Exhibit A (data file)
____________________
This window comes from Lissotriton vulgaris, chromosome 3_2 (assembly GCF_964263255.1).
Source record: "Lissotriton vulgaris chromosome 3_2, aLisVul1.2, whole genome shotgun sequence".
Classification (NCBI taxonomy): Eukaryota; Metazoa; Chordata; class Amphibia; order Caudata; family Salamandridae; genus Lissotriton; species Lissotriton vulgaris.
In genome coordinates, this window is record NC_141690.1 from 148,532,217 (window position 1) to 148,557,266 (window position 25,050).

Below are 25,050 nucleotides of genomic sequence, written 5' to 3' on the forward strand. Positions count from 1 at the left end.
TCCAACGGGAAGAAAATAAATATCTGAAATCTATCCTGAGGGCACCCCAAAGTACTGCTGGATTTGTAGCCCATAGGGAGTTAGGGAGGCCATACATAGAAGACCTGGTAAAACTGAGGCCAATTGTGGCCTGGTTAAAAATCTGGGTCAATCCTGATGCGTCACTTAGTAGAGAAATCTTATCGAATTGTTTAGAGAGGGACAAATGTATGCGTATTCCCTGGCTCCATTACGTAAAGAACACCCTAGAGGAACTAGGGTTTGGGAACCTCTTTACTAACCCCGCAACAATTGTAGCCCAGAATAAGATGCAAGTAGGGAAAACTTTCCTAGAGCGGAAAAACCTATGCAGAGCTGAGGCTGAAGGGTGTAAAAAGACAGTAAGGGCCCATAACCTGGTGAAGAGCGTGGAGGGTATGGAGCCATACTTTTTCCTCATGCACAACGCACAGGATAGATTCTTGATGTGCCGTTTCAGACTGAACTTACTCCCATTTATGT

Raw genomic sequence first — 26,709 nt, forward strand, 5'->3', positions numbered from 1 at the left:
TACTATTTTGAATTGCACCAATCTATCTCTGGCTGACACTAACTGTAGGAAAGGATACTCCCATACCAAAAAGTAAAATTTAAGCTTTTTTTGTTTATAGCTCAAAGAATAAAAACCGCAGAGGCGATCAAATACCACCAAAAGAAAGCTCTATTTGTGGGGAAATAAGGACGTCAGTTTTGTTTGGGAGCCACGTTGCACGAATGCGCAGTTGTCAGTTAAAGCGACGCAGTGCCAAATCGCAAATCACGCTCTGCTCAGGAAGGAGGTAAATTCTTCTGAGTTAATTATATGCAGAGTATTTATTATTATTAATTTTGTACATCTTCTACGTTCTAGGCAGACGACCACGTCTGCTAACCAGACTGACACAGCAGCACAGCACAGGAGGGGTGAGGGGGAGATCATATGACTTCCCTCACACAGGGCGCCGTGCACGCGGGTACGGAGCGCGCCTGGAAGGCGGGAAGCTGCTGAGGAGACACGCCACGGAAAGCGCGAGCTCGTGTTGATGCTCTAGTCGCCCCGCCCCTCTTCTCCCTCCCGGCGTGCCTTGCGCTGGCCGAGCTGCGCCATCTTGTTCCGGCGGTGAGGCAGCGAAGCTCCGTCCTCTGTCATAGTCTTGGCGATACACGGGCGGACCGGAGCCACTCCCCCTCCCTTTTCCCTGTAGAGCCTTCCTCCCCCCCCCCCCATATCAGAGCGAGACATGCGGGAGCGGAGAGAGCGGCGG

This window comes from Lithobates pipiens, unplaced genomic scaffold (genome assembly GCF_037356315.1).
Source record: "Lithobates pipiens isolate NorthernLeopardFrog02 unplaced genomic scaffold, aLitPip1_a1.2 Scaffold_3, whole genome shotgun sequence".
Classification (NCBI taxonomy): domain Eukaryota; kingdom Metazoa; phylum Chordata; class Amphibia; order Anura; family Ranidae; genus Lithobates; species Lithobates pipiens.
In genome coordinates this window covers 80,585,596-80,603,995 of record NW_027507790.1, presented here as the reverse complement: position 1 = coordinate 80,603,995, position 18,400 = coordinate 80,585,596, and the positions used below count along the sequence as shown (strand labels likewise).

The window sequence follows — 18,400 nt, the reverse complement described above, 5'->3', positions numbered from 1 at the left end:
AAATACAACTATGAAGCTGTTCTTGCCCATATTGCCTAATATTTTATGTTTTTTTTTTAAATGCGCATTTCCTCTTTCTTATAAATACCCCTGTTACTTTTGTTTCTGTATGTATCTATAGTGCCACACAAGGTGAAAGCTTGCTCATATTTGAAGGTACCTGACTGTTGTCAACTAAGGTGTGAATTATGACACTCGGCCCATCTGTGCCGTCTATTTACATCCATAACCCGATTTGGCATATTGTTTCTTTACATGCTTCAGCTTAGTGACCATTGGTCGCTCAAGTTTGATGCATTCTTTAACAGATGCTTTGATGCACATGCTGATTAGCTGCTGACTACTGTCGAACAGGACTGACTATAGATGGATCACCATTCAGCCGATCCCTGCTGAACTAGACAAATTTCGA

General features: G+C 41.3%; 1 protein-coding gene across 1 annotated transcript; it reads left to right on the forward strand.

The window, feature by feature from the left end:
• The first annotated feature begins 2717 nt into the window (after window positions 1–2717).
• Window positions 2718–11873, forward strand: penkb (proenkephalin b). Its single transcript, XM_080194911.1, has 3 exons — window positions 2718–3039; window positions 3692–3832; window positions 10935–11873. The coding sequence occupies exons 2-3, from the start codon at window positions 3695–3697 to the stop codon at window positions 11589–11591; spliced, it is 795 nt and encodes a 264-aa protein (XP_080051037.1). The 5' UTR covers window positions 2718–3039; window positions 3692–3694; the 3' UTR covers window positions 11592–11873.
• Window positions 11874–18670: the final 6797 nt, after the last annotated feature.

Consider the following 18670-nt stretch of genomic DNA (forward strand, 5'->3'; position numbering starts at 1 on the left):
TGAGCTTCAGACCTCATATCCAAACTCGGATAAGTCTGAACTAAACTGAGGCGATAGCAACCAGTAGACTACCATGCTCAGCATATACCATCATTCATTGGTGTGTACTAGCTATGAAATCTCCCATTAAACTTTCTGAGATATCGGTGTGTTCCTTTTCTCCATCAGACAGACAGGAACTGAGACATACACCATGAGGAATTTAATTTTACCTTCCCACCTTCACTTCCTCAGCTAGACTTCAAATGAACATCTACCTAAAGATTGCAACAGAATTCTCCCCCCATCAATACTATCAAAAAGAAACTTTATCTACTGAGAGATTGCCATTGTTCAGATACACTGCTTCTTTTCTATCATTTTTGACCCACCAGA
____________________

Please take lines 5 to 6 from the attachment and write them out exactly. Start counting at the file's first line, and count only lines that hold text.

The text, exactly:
Below are 25,050 nucleotides of genomic sequence, written 5' to 3' on the forward strand. Positions count from 1 at the left end.
TCCAACGGGAAGAAAATAAATATCTGAAATCTATCCTGAGGGCACCCCAAAGTACTGCTGGATTTGTAGCCCATAGGGAGTTAGGGAGGCCATACATAGAAGACCTGGTAAAACTGAGGCCAATTGTGGCCTGGTTAAAAATCTGGGTCAATCCTGATGCGTCACTTAGTAGAGAAATCTTATCGAATTGTTTAGAGAGGGACAAATGTATGCGTATTCCCTGGCTCCATTACGTAAAGAACACCCTAGAGGAACTAGGGTTTGGGAACCTCTTTACTAACCCCGCAACAATTGTAGCCCAGAATAAGATGCAAGTAGGGAAAACTTTCCTAGAGCGGAAAAACCTATGCAGAGCTGAGGCTGAAGGGTGTAAAAAGACAGTAAGGGCCCATAACCTGGTGAAGAGCGTGGAGGGTATGGAGCCATACTTTTTCCTCATGCACAACGCACAGGATAGATTCTTGATGTGCCGTTTCAGACTGAACTTACTCCCATTTATGT